Japanese photographer Yasuteru Kasano has pledged to donate all money from website sales of his independently published photography books to the aid effort.
Skye Hohmann, a photographer selling prints on her PhotoShelter website, is donating all proceeds from her print sales to the Japan relief effort through the Canadian Red Cross.
Photographer Wynn White is giving away prints in return for a website donation of US$50 or more in the Give Help, Get Art initiative.
A collection of photographers are auctioning photos at the Photos for Japan website to raise money to help fund organisations working on the relief effort.
Production of FujiFilm’s FinePix X100 has resumed after unexpected global demand quickly dried up initial stocks.
Scarce availability during the early-March launch was made worse when the Japanese manufacturer’s Taiwa-Cho factory had to be closed after the March 11 quake struck.
FujiFilm has since announced that none of the factory staff had been seriously injured and production of the X100 has now resumed, with shipments expected to begin in early April.
The beautifully crafted compact did make it briefly to the New Zealand market on March 11 but most camera retailers reported selling out on the same day and are still waiting for replenished stock.
The FinePix X100 features an APS-C CMOS sensor, new EXR processor, 23mm F2 prime lens, ISO range of 200 to 6400 (boosted to 12800), ND filter and analogue-digital ‘Hybrid Viewfinder’ housed in a retro, rangefinder-esque chassis.
When stock does trickle back to our shores the FinePix X100 will have a recommended price tag of $2199 (though most retailers were putting it out for around $1700 the first time around).
Checking in with Christchurch’s photo retailers post-earthquake, D-Photo was happy to learn that Merivale Mall’s Photo and Video International was still standing and open for business.
Though the store had suffered considerable damage all staff escaped unhurt and a concerted cleaning effort soon had the doors open again in the wake of the February’s earthquake.
Below are some photos essaying the shop’s triumphant reopening despite some rather shaken foundations.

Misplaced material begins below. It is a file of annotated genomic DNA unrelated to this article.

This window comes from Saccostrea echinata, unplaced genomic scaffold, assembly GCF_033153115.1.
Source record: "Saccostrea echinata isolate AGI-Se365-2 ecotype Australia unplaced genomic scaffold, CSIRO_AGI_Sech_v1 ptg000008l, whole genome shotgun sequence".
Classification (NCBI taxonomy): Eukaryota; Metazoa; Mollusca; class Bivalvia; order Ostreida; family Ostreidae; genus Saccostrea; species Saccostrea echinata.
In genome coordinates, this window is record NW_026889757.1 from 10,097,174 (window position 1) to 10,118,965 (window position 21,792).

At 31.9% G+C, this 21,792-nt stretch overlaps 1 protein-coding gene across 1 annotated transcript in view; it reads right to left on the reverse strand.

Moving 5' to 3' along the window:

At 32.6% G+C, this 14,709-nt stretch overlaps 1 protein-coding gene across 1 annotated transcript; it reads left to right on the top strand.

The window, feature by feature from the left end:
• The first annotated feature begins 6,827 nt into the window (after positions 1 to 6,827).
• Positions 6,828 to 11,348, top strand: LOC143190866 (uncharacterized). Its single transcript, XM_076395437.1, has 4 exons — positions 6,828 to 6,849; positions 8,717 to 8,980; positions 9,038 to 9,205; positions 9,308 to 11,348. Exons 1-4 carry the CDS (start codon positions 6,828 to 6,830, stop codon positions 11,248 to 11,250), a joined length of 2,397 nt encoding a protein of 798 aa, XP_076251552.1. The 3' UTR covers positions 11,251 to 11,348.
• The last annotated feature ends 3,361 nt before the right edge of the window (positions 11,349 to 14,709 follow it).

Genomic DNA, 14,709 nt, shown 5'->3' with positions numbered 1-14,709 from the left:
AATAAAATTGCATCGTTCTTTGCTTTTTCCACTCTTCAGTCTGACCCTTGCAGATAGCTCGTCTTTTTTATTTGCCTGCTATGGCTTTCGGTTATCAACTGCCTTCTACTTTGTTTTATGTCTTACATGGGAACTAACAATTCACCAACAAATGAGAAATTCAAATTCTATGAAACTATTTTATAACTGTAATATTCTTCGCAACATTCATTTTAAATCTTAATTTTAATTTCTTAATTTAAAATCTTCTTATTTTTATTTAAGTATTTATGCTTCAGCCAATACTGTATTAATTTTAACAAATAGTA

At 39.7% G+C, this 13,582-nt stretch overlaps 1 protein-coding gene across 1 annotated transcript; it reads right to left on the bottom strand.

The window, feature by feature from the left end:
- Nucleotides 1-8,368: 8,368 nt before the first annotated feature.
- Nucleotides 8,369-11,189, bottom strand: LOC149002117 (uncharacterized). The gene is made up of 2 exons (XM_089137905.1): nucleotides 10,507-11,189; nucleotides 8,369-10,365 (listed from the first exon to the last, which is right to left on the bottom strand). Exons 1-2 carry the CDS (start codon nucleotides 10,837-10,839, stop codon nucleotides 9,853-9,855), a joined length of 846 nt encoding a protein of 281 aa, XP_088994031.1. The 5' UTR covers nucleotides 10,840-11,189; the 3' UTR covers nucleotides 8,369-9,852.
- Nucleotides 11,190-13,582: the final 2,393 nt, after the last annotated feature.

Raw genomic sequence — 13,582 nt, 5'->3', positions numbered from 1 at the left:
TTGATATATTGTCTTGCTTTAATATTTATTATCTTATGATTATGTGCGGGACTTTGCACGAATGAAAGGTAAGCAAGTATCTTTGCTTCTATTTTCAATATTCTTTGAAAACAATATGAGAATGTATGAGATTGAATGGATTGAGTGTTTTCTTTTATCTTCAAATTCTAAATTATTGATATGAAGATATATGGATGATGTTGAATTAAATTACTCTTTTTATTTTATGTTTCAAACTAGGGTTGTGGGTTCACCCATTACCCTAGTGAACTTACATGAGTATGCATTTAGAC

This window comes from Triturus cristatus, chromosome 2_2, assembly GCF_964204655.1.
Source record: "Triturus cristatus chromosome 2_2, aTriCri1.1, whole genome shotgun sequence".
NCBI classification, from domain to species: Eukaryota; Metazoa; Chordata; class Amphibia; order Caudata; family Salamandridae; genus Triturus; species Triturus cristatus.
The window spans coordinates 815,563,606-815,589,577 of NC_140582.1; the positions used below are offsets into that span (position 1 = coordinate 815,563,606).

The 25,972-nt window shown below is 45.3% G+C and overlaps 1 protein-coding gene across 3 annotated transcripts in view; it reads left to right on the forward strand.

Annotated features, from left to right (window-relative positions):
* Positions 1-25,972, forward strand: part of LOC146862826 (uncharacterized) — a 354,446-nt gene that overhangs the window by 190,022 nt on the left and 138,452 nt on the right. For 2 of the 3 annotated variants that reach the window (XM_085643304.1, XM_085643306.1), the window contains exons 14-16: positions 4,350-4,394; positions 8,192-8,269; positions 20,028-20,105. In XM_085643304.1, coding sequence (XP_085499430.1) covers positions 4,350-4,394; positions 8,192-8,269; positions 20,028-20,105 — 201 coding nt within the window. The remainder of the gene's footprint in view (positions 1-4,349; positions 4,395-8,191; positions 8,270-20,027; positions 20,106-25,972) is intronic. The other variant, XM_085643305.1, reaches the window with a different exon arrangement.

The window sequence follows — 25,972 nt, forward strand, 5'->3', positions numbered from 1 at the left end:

For a full rundown on the effects of Christchurch’s earthquake on the photographic community be sure to pick up the next issue of D-Photo, on sale March 28.
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Immersed in the surreal and tragic images of tsunami-hit Japan, headlines ringing with nuclear warnings, the world slowly begins to take stock of the damage.
For the imaging industry this has meant the closure of two major manufacturing plants, one Canon the other Nikon, after employee injury and structural damage in last week’s quake.
Canon has confirmed that 15 employees sustained injuries at its Utsunomiya plant, which is responsible for a large portion of the company’s lens production, with operations suspended indefinitely.
Nikon experienced similar disruption at its Sendai plant where an unspecified number of employees, working on the company’s professional DSLR models, were injured and the plant shut down.
Despite these blows both companies have pledged large sums towards the country’s relief effort.
Canon has pledged 300 million Yen (about NZ$5.8 million) and Nikon is making a cash donation of 100 million Yen (about NZ$1.69 million) to the Japanese Red Cross.
Update: Panasonic has also reported staff injuries in one of its its digital camera manufacturing plants, as well electronic materials and washer and dryer factories, ceasing opperations in one unspecified location.
The company has pledged 300 million Yen (about NZ$5.8 million) along with 10,000 radios and flashlights, 500,000 dry batteries and 4000 solar LED lanterns to the recovery effort.
On a smaller but no less generous scale, Japanese photographer Yasuteru Kasano has pledged to donate all money from sales of his independently published photography books to the aid effort.
You can view and purchase Kasano’s work at his website.
Update: Skye Hohmann, a photographer selling prints on image hosting website PhotoShelter, is donating all proceeds from her print sales to the Japan relief effort through the Canadian Red Cross.
You can view the photos and order prints at the artist’s website.
Putting the terrible sweep of damage in perspective is no easy task, but Google Earth and Maps team along with mapping company GeoEye have done their best.
The team has provided a KML file that can be uploaded to Google Earth in order to digitally survey the affected area, or a series of before-and-after shots can be accessed in this Picsa album.
The D-Photo team’s thoughts certainly go out to the nation, if our readers are aware of any other photography projects seeking to help the relief effort please let us know.